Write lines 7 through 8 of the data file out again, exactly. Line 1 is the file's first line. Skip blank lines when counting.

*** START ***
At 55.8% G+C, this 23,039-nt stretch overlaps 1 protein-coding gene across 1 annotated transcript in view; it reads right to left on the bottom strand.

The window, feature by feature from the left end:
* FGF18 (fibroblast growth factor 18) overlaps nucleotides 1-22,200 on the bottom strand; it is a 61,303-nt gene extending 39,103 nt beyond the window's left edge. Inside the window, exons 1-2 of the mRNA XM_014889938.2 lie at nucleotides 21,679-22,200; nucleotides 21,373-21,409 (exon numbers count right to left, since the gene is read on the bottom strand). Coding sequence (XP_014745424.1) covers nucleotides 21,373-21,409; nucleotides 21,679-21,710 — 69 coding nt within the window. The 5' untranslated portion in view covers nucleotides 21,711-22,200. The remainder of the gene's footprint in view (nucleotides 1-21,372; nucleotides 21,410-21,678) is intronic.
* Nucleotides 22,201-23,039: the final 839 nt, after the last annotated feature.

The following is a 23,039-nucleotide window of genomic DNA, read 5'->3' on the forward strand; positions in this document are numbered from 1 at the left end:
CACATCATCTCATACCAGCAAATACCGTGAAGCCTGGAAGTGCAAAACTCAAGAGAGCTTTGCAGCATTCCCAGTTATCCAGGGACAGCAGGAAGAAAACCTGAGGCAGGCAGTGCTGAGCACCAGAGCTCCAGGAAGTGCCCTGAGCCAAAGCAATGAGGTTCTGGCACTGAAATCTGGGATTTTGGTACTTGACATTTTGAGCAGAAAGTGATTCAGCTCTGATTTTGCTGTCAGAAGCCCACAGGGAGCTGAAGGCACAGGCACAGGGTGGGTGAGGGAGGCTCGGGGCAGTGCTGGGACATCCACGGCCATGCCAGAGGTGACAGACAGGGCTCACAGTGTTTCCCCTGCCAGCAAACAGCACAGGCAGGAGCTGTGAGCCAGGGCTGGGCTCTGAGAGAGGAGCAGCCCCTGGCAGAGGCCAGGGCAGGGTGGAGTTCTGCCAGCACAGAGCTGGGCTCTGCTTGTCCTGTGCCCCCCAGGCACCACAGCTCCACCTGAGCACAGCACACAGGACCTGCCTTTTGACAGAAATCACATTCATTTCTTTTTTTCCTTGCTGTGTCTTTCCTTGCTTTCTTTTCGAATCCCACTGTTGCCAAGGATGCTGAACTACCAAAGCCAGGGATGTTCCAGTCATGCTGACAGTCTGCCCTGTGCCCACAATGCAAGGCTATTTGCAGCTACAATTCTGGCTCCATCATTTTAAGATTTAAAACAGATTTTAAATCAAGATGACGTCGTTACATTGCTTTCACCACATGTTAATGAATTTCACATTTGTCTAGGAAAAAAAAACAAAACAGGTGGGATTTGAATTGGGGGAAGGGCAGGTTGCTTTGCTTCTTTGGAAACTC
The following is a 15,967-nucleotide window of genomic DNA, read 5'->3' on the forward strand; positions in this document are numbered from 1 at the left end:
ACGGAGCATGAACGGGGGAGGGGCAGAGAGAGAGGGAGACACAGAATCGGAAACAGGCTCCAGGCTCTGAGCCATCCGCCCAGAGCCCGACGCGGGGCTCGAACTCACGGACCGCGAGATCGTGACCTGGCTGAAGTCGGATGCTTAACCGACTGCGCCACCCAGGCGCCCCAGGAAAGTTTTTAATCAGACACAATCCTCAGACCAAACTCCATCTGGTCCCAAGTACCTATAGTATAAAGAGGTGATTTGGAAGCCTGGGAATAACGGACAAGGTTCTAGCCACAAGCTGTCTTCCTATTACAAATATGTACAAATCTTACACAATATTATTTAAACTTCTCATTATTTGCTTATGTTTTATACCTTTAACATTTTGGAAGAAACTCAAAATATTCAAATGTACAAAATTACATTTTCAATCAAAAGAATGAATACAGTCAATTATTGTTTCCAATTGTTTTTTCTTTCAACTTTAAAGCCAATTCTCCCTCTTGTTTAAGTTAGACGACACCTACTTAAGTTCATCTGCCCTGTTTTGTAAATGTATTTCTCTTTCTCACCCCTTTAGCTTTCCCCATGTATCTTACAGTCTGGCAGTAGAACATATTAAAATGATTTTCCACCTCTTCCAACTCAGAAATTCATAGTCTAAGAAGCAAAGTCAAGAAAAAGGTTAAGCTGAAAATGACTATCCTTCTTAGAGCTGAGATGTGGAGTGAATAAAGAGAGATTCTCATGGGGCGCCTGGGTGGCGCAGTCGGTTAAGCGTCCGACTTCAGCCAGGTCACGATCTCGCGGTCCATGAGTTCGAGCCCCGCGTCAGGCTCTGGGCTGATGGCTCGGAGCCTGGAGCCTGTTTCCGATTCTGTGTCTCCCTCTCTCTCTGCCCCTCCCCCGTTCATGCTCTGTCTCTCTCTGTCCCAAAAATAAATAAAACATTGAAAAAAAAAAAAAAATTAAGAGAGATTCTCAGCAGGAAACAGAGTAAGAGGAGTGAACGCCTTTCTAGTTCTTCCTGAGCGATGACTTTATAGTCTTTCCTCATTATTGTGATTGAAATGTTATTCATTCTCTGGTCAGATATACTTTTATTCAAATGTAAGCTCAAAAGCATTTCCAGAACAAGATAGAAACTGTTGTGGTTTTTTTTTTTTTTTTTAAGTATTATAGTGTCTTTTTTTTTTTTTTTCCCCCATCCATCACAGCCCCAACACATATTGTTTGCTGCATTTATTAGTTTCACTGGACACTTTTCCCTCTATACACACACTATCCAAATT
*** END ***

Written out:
The following is a 15,967-nucleotide window of genomic DNA, read 5'->3' on the forward strand; positions in this document are numbered from 1 at the left end:
ACGGAGCATGAACGGGGGAGGGGCAGAGAGAGAGGGAGACACAGAATCGGAAACAGGCTCCAGGCTCTGAGCCATCCGCCCAGAGCCCGACGCGGGGCTCGAACTCACGGACCGCGAGATCGTGACCTGGCTGAAGTCGGATGCTTAACCGACTGCGCCACCCAGGCGCCCCAGGAAAGTTTTTAATCAGACACAATCCTCAGACCAAACTCCATCTGGTCCCAAGTACCTATAGTATAAAGAGGTGATTTGGAAGCCTGGGAATAACGGACAAGGTTCTAGCCACAAGCTGTCTTCCTATTACAAATATGTACAAATCTTACACAATATTATTTAAACTTCTCATTATTTGCTTATGTTTTATACCTTTAACATTTTGGAAGAAACTCAAAATATTCAAATGTACAAAATTACATTTTCAATCAAAAGAATGAATACAGTCAATTATTGTTTCCAATTGTTTTTTCTTTCAACTTTAAAGCCAATTCTCCCTCTTGTTTAAGTTAGACGACACCTACTTAAGTTCATCTGCCCTGTTTTGTAAATGTATTTCTCTTTCTCACCCCTTTAGCTTTCCCCATGTATCTTACAGTCTGGCAGTAGAACATATTAAAATGATTTTCCACCTCTTCCAACTCAGAAATTCATAGTCTAAGAAGCAAAGTCAAGAAAAAGGTTAAGCTGAAAATGACTATCCTTCTTAGAGCTGAGATGTGGAGTGAATAAAGAGAGATTCTCATGGGGCGCCTGGGTGGCGCAGTCGGTTAAGCGTCCGACTTCAGCCAGGTCACGATCTCGCGGTCCATGAGTTCGAGCCCCGCGTCAGGCTCTGGGCTGATGGCTCGGAGCCTGGAGCCTGTTTCCGATTCTGTGTCTCCCTCTCTCTCTGCCCCTCCCCCGTTCATGCTCTGTCTCTCTCTGTCCCAAAAATAAATAAAACATTGAAAAAAAAAAAAAAATTAAGAGAGATTCTCAGCAGGAAACAGAGTAAGAGGAGTGAACGCCTTTCTAGTTCTTCCTGAGCGATGACTTTATAGTCTTTCCTCATTATTGTGATTGAAATGTTATTCATTCTCTGGTCAGATATACTTTTATTCAAATGTAAGCTCAAAAGCATTTCCAGAACAAGATAGAAACTGTTGTGGTTTTTTTTTTTTTTTTTAAGTATTATAGTGTCTTTTTTTTTTTTTTTCCCCCATCCATCACAGCCCCAACACATATTGTTTGCTGCATTTATTAGTTTCACTGGACACTTTTCCCTCTATACACACACTATCCAAATT